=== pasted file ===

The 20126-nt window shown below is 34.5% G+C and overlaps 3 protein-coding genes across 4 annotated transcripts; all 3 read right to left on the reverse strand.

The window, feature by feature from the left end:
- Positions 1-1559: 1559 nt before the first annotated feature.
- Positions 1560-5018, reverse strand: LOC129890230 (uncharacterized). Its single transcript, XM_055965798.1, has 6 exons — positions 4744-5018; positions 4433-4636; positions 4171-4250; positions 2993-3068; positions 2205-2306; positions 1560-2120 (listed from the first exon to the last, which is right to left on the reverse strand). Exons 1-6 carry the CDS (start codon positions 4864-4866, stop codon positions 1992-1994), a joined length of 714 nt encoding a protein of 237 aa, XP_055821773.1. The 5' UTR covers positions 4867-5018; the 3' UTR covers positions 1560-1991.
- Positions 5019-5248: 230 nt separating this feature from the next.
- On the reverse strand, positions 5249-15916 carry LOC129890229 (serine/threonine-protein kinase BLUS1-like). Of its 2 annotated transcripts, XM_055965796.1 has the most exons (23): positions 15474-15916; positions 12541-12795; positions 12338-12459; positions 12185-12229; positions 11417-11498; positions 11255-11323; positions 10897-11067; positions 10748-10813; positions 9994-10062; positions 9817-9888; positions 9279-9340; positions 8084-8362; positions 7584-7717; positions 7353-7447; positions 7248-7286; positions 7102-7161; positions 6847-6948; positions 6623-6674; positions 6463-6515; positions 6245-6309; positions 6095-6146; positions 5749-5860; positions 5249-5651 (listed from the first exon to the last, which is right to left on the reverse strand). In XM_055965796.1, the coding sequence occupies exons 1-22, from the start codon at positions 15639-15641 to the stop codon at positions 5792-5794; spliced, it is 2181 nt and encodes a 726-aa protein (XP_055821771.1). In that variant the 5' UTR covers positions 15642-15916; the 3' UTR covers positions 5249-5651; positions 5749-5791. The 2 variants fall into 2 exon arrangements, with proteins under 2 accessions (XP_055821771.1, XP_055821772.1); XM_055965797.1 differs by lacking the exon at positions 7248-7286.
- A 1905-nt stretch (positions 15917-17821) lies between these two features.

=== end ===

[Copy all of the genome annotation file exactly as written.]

The 20126-nt window shown below is 34.5% G+C and overlaps 3 protein-coding genes across 4 annotated transcripts; all 3 read right to left on the reverse strand.

The window, feature by feature from the left end:
- Positions 1-1559: 1559 nt before the first annotated feature.
- Positions 1560-5018, reverse strand: LOC129890230 (uncharacterized). Its single transcript, XM_055965798.1, has 6 exons — positions 4744-5018; positions 4433-4636; positions 4171-4250; positions 2993-3068; positions 2205-2306; positions 1560-2120 (listed from the first exon to the last, which is right to left on the reverse strand). Exons 1-6 carry the CDS (start codon positions 4864-4866, stop codon positions 1992-1994), a joined length of 714 nt encoding a protein of 237 aa, XP_055821773.1. The 5' UTR covers positions 4867-5018; the 3' UTR covers positions 1560-1991.
- Positions 5019-5248: 230 nt separating this feature from the next.
- On the reverse strand, positions 5249-15916 carry LOC129890229 (serine/threonine-protein kinase BLUS1-like). Of its 2 annotated transcripts, XM_055965796.1 has the most exons (23): positions 15474-15916; positions 12541-12795; positions 12338-12459; positions 12185-12229; positions 11417-11498; positions 11255-11323; positions 10897-11067; positions 10748-10813; positions 9994-10062; positions 9817-9888; positions 9279-9340; positions 8084-8362; positions 7584-7717; positions 7353-7447; positions 7248-7286; positions 7102-7161; positions 6847-6948; positions 6623-6674; positions 6463-6515; positions 6245-6309; positions 6095-6146; positions 5749-5860; positions 5249-5651 (listed from the first exon to the last, which is right to left on the reverse strand). In XM_055965796.1, the coding sequence occupies exons 1-22, from the start codon at positions 15639-15641 to the stop codon at positions 5792-5794; spliced, it is 2181 nt and encodes a 726-aa protein (XP_055821771.1). In that variant the 5' UTR covers positions 15642-15916; the 3' UTR covers positions 5249-5651; positions 5749-5791. The 2 variants fall into 2 exon arrangements, with proteins under 2 accessions (XP_055821771.1, XP_055821772.1); XM_055965797.1 differs by lacking the exon at positions 7248-7286.
- A 1905-nt stretch (positions 15917-17821) lies between these two features.